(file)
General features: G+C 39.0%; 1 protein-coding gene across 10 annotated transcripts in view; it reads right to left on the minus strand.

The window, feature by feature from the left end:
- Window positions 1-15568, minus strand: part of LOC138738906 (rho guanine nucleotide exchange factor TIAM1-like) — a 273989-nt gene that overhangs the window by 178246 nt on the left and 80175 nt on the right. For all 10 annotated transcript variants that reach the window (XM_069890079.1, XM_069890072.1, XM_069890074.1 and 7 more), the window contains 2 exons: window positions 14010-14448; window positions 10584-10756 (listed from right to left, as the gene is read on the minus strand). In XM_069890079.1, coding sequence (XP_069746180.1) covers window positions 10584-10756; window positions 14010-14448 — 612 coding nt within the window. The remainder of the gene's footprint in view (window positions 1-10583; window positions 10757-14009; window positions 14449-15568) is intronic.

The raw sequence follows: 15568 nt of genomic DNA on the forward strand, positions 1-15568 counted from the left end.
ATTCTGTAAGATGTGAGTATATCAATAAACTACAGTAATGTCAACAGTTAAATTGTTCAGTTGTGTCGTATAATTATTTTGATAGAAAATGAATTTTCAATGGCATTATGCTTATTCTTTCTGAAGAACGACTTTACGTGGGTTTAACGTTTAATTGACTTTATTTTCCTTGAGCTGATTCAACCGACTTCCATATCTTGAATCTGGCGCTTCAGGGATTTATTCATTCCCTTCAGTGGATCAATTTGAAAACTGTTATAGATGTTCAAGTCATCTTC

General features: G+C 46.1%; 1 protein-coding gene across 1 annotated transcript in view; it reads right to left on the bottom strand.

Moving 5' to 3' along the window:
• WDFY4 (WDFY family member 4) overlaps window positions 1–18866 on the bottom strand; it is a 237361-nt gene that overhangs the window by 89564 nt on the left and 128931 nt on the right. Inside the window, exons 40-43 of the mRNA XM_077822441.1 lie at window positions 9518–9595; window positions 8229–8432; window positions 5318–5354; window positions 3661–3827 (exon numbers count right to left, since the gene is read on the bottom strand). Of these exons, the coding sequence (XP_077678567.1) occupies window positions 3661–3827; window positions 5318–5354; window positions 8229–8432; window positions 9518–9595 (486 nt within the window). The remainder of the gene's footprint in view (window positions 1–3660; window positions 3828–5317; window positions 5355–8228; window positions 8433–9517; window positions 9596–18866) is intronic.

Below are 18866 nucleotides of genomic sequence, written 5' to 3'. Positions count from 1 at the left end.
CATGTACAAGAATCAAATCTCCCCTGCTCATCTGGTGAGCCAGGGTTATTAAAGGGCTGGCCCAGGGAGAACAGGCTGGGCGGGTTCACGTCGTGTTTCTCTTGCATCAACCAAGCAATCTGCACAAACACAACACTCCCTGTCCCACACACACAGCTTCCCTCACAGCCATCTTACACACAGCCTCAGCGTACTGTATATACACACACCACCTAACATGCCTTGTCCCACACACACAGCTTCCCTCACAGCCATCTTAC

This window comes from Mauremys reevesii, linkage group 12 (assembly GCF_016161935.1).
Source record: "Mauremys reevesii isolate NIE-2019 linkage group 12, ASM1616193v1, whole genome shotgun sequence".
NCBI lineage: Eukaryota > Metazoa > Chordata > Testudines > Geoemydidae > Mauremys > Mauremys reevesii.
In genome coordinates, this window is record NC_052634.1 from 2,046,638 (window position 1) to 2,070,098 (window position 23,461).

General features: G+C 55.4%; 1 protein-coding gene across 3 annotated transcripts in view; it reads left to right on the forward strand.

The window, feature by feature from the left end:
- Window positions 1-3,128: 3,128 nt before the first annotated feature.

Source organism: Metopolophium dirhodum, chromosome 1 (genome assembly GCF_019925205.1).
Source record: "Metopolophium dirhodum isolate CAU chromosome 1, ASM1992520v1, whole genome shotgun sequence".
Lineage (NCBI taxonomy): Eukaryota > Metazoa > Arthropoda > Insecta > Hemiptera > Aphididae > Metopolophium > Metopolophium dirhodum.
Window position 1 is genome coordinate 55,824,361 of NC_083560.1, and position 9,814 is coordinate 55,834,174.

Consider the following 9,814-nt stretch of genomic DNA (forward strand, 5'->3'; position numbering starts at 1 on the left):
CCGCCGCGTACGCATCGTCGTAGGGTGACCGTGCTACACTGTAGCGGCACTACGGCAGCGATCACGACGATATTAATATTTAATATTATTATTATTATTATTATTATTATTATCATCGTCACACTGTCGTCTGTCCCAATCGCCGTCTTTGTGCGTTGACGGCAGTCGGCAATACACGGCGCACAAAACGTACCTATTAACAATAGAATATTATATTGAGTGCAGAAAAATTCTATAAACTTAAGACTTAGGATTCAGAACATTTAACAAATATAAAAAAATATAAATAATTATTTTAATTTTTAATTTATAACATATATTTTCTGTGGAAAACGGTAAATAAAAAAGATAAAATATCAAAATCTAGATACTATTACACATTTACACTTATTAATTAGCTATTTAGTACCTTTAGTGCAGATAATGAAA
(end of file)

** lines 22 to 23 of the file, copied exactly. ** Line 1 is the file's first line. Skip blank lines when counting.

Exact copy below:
Consider the following 9,814-nt stretch of genomic DNA (forward strand, 5'->3'; position numbering starts at 1 on the left):
CCGCCGCGTACGCATCGTCGTAGGGTGACCGTGCTACACTGTAGCGGCACTACGGCAGCGATCACGACGATATTAATATTTAATATTATTATTATTATTATTATTATTATTATCATCGTCACACTGTCGTCTGTCCCAATCGCCGTCTTTGTGCGTTGACGGCAGTCGGCAATACACGGCGCACAAAACGTACCTATTAACAATAGAATATTATATTGAGTGCAGAAAAATTCTATAAACTTAAGACTTAGGATTCAGAACATTTAACAAATATAAAAAAATATAAATAATTATTTTAATTTTTAATTTATAACATATATTTTCTGTGGAAAACGGTAAATAAAAAAGATAAAATATCAAAATCTAGATACTATTACACATTTACACTTATTAATTAGCTATTTAGTACCTTTAGTGCAGATAATGAAA